The first piece of hardware is the piano hinge. I wanted mine mostly hidden and wanted the cabinet door to completely cover the front of the cabinet flush on all edges, so I installed the piano hinge on the bottom of the cabinet. I used painter’s tape to keep the hinge in place and a few playing cards underneath the door to add a tiny amount of space to allow the hinge to move freely. Drill pilot holes in each hole of the hinge.
Use the included screws to attach the piano hinge to your cabinet.
Next, install your pneumatic hinges according to manufacturer’s instructions. There are many kinds of hinges out there so be sure to check the weight and length guidelines before buying. I definitely needed two hinges since the cabinet door is quite heavy and large.
And finally, add the magnetic catch. I installed mine on the bottom of the lower shelf and then measured to know where to install the metal plate on the door. They matched up perfectly.
Now stand back and admire your amazing bar cabinet! To install, mark the studs in your wall and where you want your cabinet. We propped ours up on a ladder and one person held the cabinet in place and level while the other person screwed 3″ wood screws through the back of the cabinet into the studs. We used eight screws to anchor this in place since it will hold a lot of weight.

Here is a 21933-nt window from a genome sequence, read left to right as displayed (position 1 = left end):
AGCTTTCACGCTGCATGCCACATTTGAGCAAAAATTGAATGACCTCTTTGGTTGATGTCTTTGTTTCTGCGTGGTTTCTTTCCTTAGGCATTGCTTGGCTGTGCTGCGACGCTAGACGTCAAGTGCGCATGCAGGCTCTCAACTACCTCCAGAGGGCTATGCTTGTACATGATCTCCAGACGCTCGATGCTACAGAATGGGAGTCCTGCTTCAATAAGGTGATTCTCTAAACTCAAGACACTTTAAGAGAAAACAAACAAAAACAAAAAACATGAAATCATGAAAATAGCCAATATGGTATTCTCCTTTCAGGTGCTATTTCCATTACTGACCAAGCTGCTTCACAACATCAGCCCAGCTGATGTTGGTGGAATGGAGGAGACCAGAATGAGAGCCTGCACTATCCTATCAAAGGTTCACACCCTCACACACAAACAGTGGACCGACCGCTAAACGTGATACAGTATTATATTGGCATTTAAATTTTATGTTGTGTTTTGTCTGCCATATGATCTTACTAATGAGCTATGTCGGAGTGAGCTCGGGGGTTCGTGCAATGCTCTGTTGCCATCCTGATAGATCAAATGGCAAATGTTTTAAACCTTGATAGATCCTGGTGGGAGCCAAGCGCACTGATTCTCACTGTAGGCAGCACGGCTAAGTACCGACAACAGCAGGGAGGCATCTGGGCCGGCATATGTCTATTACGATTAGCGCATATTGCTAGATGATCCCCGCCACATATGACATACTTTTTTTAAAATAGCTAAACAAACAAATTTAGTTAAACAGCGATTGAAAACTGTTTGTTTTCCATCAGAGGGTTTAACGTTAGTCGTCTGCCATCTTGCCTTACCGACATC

Finally, load your bottles and glasses into the cabinet.
Isn’t that PureBond® Rough Sawn Plywood absolutely gorgeous? I love the texture and depth it gives to the cabinet. It’s still clean and modern looking with just a touch of rustic. I absolutely loved working with this plywood.
Time to have a drink and admire your beautiful new bar cabinet!
What do you think? Would you change anything? What do you think of PureBond®’s Rough Sawn Plywood? I absolutely love it for this project.
Thanks so much for reading. I hope you found this tutorial helpful. Do not hesitate to ask questions in the comments if you’re wondering something.
Get out there and build!